Estimated prevalence of diabetes among adolescents higher than previously reported
In a study appearing in the July 19 issue of JAMA, Andy Menke, Ph.D., of Social & Scientific Systems, Silver Spring, Md., and colleagues estimated the prevalence of diabetes among U.S. adolescents, the percentage of those who were unaware of their diabetes, and the prevalence of prediabetes using nationally representative data.
Electron spin control: Levitated nanodiamond is research gem
Researchers have demonstrated how to control the 'electron spin' of a nanodiamond while it is levitated with lasers in a vacuum, an advance that could find applications in quantum information processing, sensors and studies into the fundamental physics of quantum mechanics.
Rare mutations in bowel cancer may identify patients with a better prognosis
A study focused on colorectal cancers and examined the presence of mutations in a gene that is essential for the accurate copying of DNA when cells divide, known as DNA polymerase epsilon (POLE).
Oceanographers grow, sequence genome of ocean microbe important to climate change
A University of Washington team has shed new light on a common but poorly understood bacteria known to live in low-oxygen areas in the ocean.
Researchers produce first widely protective vaccine against chlamydia
The first steps towards developing a vaccine against an insidious sexual transmitted infection have been accomplished by researchers at McMaster University.
Modern off-grid lighting could create 2 million new jobs in developing world
Many households in impoverished regions around the world are starting to shift away from inefficient and polluting fuel-based lighting -- such as candles, firewood, and kerosene lanterns -- to solar-LED systems.
Paths to Autism: One or Many?
A new report in Biological Psychiatry reports that brain alterations in infants at risk for autism may be widespread and affect multiple systems, in contrast to the widely held assumption of impairment specifically in social brain networks.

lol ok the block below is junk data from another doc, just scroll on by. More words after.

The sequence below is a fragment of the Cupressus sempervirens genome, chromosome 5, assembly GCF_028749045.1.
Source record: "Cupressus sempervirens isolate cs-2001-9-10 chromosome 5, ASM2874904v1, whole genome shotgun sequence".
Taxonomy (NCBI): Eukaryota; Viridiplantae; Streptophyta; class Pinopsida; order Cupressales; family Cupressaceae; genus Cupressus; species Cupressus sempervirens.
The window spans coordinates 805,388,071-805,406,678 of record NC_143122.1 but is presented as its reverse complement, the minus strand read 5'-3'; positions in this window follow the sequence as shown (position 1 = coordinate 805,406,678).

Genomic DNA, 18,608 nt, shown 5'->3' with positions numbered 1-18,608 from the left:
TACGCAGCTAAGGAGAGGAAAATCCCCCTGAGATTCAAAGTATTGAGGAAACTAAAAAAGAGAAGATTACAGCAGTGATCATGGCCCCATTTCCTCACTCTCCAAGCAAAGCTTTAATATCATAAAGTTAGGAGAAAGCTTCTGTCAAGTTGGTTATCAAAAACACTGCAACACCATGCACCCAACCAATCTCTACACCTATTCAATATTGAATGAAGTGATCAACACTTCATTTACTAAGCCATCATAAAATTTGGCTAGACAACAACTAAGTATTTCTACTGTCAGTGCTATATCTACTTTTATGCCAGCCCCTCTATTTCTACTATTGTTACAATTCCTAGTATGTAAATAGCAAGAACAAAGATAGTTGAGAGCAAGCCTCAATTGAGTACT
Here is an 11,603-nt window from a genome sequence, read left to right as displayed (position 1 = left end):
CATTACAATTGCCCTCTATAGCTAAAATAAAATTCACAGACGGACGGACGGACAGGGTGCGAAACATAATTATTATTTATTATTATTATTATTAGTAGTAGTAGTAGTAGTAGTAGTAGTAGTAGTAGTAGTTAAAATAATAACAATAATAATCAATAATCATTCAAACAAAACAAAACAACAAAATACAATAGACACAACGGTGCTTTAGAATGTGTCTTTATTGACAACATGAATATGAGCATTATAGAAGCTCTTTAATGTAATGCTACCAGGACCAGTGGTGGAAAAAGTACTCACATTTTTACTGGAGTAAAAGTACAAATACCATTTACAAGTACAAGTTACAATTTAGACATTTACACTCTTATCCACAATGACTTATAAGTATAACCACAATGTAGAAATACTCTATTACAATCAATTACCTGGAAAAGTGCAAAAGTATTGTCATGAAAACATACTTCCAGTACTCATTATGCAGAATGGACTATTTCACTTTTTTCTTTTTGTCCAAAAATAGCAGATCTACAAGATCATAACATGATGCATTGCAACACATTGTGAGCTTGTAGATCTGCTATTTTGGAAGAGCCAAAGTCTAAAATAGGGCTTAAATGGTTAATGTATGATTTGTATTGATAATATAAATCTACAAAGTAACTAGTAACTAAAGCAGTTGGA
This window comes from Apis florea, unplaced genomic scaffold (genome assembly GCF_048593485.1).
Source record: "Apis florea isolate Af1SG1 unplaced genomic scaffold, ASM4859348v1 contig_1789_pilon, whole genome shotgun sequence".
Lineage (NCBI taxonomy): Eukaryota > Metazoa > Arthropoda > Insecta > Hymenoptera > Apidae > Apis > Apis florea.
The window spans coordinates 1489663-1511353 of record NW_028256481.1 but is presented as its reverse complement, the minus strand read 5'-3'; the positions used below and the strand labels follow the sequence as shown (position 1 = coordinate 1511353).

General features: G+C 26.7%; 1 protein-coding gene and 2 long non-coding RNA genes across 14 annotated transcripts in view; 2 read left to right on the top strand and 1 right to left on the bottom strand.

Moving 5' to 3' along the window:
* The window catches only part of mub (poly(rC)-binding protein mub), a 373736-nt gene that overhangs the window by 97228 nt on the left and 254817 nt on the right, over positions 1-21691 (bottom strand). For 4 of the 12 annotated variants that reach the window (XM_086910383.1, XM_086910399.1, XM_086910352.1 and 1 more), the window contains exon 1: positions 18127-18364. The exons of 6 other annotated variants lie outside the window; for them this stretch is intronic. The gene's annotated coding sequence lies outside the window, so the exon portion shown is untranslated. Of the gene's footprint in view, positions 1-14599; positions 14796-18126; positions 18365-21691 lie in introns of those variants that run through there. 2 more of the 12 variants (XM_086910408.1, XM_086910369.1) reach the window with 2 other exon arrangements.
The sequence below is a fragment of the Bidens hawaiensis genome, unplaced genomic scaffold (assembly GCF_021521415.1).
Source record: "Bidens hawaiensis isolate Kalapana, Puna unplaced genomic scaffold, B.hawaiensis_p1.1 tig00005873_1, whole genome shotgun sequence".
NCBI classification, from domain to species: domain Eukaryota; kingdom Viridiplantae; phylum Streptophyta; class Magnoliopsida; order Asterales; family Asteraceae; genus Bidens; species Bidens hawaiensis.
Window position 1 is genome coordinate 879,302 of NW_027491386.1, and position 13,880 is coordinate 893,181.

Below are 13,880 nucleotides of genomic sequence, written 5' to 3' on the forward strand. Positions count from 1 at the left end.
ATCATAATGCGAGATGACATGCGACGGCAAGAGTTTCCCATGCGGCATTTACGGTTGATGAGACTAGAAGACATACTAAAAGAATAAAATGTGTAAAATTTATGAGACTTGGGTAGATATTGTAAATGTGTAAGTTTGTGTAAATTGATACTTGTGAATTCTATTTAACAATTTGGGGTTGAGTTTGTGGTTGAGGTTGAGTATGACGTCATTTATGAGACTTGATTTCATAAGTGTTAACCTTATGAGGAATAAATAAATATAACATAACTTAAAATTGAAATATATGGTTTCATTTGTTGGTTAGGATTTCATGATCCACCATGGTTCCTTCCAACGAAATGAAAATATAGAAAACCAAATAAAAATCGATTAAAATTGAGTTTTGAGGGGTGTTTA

New study uses computer learning to provide quality control for genetic databases
A new study published in The Plant Journal helps to shed light on the transcriptomic differences between different tissues in Arabidopsis, an important model organism, by creating a standardized
House-hunting ants know how to take the hassle out of moving
Ants employ a few simple and flexible rules to ensure that moving a colony to a new nest does not end in chaos, especially if this is done over some distance.
Higher education associated with reduced heart failure risk after myocardial infarction
Higher education is associated with a reduced risk of developing heart failure after a heart attack, reports a study in more than 70,000 patients published today in the European Journal of Preventive Cardiology.
CVIA special issue on Intervention
Cardiovascular Innovations and Applications has just published its Special Issue on Intervention, Guest Edited by Dr.
Soy-based protein boosts hunger hormone and stimulates appetite
Researchers have discovered a protein that stimulates secretion of ghrelin, an appetite-stimulating hormone produced in the stomach.
Role for enhancers in bursts of gene activity
A new study by researchers at Princeton University suggests that sporadic bursts of gene activity may be important features of genetic regulation rather than just occasional mishaps.